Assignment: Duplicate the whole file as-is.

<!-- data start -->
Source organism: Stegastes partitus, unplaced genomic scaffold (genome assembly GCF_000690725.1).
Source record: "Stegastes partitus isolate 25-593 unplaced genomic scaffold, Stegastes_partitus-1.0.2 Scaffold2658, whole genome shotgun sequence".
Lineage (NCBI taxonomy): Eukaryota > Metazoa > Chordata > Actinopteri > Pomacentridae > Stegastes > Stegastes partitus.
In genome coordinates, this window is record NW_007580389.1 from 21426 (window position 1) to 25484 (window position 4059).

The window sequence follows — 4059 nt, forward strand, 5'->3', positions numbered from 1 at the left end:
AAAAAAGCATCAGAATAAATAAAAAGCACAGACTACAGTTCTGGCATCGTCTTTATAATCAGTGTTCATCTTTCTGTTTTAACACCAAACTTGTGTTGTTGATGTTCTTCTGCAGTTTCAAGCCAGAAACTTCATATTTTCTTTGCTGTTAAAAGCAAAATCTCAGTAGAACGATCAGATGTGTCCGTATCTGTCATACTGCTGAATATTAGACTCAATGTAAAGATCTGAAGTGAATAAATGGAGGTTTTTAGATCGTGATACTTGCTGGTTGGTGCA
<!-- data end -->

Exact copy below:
Source organism: Stegastes partitus, unplaced genomic scaffold (genome assembly GCF_000690725.1).
Source record: "Stegastes partitus isolate 25-593 unplaced genomic scaffold, Stegastes_partitus-1.0.2 Scaffold2658, whole genome shotgun sequence".
Lineage (NCBI taxonomy): Eukaryota > Metazoa > Chordata > Actinopteri > Pomacentridae > Stegastes > Stegastes partitus.
In genome coordinates, this window is record NW_007580389.1 from 21426 (window position 1) to 25484 (window position 4059).

The window sequence follows — 4059 nt, forward strand, 5'->3', positions numbered from 1 at the left end:
AAAAAAGCATCAGAATAAATAAAAAGCACAGACTACAGTTCTGGCATCGTCTTTATAATCAGTGTTCATCTTTCTGTTTTAACACCAAACTTGTGTTGTTGATGTTCTTCTGCAGTTTCAAGCCAGAAACTTCATATTTTCTTTGCTGTTAAAAGCAAAATCTCAGTAGAACGATCAGATGTGTCCGTATCTGTCATACTGCTGAATATTAGACTCAATGTAAAGATCTGAAGTGAATAAATGGAGGTTTTTAGATCGTGATACTTGCTGGTTGGTGCA